Data What is type 1?

What would I swap for diabetes?

Type 1 diabetes is an autoimmune condition where the body’s antibodies attack the beta cells in the pancreas. These cells produce insulin which muscles need in order to convert glucose into energy. All carbohydrate we eat is turned into glucose which is transported in blood to cells in our muscles. Without enough insulin, cells cannot use glucose. This both increases glucose (or sugar) in the bloodstream and causes the body to convert its own fat and even muscle into energy. This explained why I had lost so much weight and even seen the muscles in my arms and legs apart to waste away. One of the other side effects is that the liver produces high levels of toxic ketones. Too many of these cause “ketoacidosis”, with causes collapse and hospitalisation. Luckily my diabetes was diagnosed before this happened. Unfortunately, I did suffer from one of the other side effects of high blood sugar: thrush. I think that is natures way of kicking a man while he’s down! (At airport security, Emily was more concerned about the thrush cream than the needles.)

If uncontrolled for a period of years, high blood sugar can cause other complications such as increased risk of heart disease and stroke, blindness and ulcers in feet. Luckily this can be managed. The average diabetic (I am told) may spend as much as two hours a day calculating how many carbs they are about to eat, what exercise and other environmental factors may affect blood glucose levels and therefore much insulin to inject themselves with. Understandably, this puts considerable strain on sufferers. Diabetes “burnout” is common and one in four diabetics will be diagnosed with clinical depression at some point in their life.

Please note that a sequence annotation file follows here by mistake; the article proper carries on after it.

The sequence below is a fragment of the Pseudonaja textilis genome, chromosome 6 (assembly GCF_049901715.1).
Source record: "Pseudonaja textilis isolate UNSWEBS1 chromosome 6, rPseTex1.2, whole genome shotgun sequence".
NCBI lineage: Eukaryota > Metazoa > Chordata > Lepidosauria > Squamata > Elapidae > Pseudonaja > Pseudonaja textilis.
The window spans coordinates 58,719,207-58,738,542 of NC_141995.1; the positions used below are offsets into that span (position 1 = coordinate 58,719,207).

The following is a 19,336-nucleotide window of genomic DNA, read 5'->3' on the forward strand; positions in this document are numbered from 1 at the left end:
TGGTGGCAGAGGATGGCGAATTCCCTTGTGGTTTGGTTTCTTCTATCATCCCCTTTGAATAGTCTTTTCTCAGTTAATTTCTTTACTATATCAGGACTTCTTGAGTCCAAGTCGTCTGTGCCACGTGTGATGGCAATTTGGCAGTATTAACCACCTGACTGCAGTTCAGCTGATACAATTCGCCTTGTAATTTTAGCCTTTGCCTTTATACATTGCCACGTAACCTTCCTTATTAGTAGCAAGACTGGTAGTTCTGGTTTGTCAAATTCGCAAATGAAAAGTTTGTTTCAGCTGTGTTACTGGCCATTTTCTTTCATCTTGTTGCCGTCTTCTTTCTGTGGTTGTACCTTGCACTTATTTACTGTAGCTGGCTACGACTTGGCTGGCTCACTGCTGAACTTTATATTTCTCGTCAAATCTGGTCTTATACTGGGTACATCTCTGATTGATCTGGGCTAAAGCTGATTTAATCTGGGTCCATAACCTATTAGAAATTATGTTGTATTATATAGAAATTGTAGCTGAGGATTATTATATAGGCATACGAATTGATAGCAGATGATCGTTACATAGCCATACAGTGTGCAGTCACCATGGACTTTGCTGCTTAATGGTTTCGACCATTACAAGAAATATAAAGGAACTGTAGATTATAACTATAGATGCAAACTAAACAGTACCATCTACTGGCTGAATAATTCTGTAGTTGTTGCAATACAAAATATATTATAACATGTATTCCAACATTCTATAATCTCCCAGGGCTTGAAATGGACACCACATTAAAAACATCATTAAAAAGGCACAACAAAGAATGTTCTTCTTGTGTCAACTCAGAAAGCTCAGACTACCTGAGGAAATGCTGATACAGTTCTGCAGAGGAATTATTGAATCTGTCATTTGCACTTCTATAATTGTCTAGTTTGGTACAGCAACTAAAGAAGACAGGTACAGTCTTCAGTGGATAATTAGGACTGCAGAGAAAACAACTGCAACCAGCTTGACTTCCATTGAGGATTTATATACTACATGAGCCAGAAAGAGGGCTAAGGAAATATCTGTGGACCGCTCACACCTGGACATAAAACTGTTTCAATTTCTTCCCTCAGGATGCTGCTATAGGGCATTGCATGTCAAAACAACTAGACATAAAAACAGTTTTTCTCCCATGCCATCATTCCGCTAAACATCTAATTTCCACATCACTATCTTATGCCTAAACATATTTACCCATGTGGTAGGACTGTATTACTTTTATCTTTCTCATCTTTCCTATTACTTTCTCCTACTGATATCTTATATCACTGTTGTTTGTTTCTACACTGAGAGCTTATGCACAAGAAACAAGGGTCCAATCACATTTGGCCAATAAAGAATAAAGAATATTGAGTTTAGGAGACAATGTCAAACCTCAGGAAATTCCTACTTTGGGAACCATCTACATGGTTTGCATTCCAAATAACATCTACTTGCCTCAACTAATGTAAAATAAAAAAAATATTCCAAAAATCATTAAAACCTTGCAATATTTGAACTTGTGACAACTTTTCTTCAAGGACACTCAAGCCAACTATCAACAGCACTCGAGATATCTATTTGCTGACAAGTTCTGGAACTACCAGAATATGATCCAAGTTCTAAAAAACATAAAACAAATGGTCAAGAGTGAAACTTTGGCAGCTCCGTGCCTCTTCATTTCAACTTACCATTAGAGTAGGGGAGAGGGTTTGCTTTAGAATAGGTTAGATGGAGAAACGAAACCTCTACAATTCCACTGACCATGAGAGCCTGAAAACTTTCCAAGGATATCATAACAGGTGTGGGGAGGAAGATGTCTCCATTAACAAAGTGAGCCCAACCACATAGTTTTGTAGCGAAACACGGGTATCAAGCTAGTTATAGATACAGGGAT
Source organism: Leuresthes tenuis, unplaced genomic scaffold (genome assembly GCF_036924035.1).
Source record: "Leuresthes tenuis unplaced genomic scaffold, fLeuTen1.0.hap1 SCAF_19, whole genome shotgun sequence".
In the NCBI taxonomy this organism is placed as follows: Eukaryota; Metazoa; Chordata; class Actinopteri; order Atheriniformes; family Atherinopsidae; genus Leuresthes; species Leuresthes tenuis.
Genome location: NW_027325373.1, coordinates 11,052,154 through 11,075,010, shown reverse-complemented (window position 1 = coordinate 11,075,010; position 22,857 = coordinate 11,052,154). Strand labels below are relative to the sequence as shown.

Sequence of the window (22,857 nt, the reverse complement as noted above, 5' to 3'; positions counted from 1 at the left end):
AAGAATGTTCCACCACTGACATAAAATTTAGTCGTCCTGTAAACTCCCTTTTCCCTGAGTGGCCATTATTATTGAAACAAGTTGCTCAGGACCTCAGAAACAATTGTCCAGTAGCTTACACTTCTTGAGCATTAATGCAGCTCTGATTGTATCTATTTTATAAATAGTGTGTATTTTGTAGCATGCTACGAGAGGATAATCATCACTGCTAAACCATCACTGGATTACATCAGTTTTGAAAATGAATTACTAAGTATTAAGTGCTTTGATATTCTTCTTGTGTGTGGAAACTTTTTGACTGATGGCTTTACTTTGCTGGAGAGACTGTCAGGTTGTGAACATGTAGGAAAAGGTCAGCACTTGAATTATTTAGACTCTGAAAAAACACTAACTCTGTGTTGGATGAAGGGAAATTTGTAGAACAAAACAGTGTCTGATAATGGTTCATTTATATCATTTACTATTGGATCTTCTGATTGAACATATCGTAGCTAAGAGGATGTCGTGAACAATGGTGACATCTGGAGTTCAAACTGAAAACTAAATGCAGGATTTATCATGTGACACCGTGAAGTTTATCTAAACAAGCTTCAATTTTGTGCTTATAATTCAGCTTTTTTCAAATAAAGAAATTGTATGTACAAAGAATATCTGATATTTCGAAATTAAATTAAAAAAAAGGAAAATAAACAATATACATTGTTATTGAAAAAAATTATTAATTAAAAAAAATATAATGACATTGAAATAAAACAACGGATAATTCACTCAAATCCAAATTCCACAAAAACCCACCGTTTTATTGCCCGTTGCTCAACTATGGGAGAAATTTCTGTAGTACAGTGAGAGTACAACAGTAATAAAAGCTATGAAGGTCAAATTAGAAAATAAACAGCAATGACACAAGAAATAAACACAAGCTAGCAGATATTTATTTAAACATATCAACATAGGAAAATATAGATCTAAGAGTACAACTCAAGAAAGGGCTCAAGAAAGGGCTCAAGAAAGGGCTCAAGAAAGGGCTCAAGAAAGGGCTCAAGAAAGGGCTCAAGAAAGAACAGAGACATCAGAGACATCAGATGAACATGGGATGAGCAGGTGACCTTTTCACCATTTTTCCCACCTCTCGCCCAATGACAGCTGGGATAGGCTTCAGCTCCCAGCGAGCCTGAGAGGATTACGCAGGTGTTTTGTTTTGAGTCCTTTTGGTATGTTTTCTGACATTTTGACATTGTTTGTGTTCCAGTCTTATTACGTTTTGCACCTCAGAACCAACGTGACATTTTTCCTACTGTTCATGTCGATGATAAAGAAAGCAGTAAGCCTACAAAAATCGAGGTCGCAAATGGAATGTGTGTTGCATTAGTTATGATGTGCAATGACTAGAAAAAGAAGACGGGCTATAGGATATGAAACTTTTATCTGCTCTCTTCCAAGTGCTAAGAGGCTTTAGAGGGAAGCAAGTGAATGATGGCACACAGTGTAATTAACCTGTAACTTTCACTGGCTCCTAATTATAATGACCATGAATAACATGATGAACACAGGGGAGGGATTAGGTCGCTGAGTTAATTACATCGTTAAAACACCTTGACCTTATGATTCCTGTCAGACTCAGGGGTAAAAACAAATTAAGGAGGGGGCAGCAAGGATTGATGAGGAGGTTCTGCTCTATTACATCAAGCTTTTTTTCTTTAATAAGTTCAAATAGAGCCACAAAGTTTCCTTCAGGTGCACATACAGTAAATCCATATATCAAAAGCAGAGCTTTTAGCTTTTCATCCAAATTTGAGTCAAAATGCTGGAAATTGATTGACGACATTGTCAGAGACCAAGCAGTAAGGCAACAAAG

Another short-term risk posed by diabetes is experiencing a “hypo”. This is when blood sugar levels drop below a safe level. The symptoms include reduced physical and mental ability (someone experiencing a hypo may appear drunk) and in extreme cases, collapse and hospitalisation. Because sustained exercise causes a drop in blood sugar, getting the glucose in the right zone is complicated and risky during exercise and consequently many diabetics don’t bother with longer endurance challenges.

For anyone, and especially someone as active as me, the diabetes diagnosis is clearly a life-changing event. Will I ever be able to climb a mountain again?

Given the magnitude of the diagnosis, I have been unable too think of anything else over the past 8 days. One of the mental games I’ve played with myself is wondering what other conditions I would swap for my diabetes.

A broken arm? Definitely! A broken hip? Yes. Cancer that gets successfully treated? Ummm… yes, but the whole experience would be horrific, and it wouldn’t be allowed to come back. Crohn’s disease? Wouldn’t like to say. Blindness? Would rather have diabetes.

Then I think about other things in life I could trade for diabetes. On the day I got diagnosed a friend of mine was told her mum had weeks to live. I’d rather stick with the diabetes thanks. Separating from my wife? No: would rather have diabetes. Losing our new house and all the equity in it? Yes I’d rather that than diabetes